I believe his speech speaks for itself.
After a short list of thank yous, particularly to the President and the recently deceased Chief Justice Rehnquist, whom he worked for and whose position he is trying to fill, he got to the point:
Judges and justices are servants of the law, not the other way around. Judges are like umpires. Umpires don't make the rules; they apply them.What is both nice to see and interesting to point out - for both sides of the aisle - is that Roberts is being absolutely fair; neither side has precedence over the other. Both Republicans and Democrats should be happy with his remarks, and neither should complain if this results in a ruling with which they do not approve.
The role of an umpire and a judge is critical. They make sure everybody plays by the rules.
But it is a limited role. Nobody ever went to a ball game to see the umpire.
Judges have to have the humility to recognize that they operate within a system of precedent, shaped by other judges equally striving to live up to the judicial oath.
And judges have to have the modesty to be open in the decisional process to the considered views of their colleagues on the bench.
He then talked about the thrill of appearing before the Supreme Court and arguing both for and against the United States of America.
Mr. Chairman, when I worked in the Department of Justice, in the office of the solicitor general, it was my job to argue cases for the United States before the Supreme court.He also talked about the role he feels he must - or must not - play.
I always found it very moving to stand before the justices and say, "I speak for my country."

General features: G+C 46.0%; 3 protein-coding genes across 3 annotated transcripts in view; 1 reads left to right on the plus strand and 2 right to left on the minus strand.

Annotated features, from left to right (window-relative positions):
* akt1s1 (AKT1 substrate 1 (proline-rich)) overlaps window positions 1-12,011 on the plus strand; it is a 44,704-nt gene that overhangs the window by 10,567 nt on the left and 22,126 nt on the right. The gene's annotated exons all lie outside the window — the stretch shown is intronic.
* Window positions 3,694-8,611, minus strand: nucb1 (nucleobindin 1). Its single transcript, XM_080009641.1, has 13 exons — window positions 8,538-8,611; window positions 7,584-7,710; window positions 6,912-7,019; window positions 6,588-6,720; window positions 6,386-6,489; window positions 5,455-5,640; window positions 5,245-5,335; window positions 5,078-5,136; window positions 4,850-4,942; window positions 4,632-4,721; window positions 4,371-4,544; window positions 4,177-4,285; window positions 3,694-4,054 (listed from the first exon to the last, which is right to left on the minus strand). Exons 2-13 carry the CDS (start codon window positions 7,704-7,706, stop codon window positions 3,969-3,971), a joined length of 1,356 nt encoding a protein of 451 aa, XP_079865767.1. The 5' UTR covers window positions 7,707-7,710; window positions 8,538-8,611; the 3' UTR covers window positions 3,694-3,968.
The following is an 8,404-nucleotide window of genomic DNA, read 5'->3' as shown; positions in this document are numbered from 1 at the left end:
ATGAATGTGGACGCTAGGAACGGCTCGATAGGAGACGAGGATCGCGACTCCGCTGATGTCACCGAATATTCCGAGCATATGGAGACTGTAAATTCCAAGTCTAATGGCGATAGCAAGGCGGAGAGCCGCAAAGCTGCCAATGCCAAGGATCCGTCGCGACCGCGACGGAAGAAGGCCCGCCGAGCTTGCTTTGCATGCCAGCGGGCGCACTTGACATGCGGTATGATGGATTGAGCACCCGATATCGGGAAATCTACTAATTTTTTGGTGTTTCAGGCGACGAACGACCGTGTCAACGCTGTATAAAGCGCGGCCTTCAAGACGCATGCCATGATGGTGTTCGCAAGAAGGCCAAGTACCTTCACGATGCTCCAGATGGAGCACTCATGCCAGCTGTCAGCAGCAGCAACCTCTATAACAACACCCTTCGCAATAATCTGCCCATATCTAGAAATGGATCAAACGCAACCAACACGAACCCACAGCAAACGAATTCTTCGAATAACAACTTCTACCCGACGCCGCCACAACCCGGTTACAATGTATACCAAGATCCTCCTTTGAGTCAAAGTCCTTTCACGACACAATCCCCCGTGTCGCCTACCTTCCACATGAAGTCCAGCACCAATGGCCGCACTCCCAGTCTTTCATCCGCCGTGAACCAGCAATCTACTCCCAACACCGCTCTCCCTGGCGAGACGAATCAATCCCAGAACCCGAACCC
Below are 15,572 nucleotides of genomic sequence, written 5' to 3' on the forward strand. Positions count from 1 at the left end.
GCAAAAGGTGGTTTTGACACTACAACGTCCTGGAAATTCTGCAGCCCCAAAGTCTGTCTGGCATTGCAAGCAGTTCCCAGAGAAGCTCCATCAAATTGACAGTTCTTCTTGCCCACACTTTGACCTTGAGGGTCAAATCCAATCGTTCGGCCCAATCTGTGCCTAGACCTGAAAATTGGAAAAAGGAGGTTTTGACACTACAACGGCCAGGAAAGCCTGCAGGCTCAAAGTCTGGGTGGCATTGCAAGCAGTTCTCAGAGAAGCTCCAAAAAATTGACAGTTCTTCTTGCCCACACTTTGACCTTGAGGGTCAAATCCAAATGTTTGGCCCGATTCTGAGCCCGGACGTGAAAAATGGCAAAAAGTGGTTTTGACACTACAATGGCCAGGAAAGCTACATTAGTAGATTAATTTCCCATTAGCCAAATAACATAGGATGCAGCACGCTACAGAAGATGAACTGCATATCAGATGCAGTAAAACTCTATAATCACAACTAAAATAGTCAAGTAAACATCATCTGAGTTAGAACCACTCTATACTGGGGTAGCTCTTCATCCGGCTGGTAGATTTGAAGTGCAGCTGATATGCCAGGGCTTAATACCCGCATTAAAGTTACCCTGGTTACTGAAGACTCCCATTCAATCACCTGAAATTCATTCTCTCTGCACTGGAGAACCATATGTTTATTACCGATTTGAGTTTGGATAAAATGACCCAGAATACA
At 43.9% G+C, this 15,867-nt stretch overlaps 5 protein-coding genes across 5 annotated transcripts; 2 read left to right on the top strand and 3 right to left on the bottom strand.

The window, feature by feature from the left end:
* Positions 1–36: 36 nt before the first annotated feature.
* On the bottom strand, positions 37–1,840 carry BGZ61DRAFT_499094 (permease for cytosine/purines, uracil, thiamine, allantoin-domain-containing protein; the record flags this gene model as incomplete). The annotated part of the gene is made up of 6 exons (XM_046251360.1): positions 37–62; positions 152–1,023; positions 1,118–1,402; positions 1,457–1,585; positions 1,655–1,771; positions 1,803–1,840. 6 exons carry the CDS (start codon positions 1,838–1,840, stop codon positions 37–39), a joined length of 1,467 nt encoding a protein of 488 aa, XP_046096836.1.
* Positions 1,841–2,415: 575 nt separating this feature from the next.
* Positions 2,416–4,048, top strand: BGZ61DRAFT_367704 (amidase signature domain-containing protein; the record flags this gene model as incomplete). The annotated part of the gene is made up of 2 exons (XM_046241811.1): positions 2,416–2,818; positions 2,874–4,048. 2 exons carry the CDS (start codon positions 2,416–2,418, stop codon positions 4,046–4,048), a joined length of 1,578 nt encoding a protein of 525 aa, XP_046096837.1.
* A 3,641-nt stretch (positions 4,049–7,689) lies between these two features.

But it was after I left the department and began arguing cases against the United States that I fully appreciated the importance of the Supreme Court and our constitutional system.
Here was the United States, the most powerful entity in the world, aligned against my client. And yet, all I had to do was convince the court that I was right on the law and the government was wrong and all that power and might would recede in deference to the rule of law.
That is a remarkable thing.
Mr. Chairman, I come before the committee with no agenda. I have no platform. Judges are not politicians who can promise to do certain things in exchange for votes. I have no agenda, but I do have a commitment. If I am confirmed, I will confront every case with an open mind. I will fully and fairly analyze the legal arguments that are presented. I will be open to the considered views of my colleagues on the bench. And I will decide every case based on the record, according to the rule of law, without fear or favor, to the best of my ability. And I will remember that it's my job to call balls and strikes and not to pitch or bat.
Finally, his best point was stuck in the middle of his short statement. [Ezzie: Part of quote is repeated]
Here was the United States, the most powerful entity in the world, aligned against my client. And yet, all I had to do was convince the court that I was right on the law and the government was wrong and all that power and might would recede in deference to the rule of law.It is interesting to note that many people view this differently; that laws are somehow restrictive to rights. But Justice Roberts puts it perfectly:
That is a remarkable thing.
It is what we mean when we say that we are a government of laws and not of men. It is that rule of law that protects the rights and liberties of all Americans. It is the envy of the world. Because without the rule of law, any rights are meaningless.
Because without the rule of law, any rights are meaningless.Laws are often made to protect those who otherwise might not be, and this is an incredible thing. At the same time, laws should and must be made to protect the values and beliefs of everyone - not only minority views, but majority views as well. If the beliefs, rights, or laws of the minority will negatively affect the rights and sensitivities of the majority, those laws must be rethought. Perhaps they will stand; perhaps not. But they must be scrutinized to ensure that they serve the greater good. This could apply to Roe vs. Wade; laws regarding homosexuality; the government seizure ruling that was made recently; etc. Some may go one way, some the other - and that is fine, as long as each ruling is argued, discussed, and ruled upon properly.
John Roberts is the right man to lead the Court in doing so.
Technorati tags: John Roberts, Supreme Court, Senate hearings.
I am glad you wrote this. More people need to hear it. -ZoeReplyDelete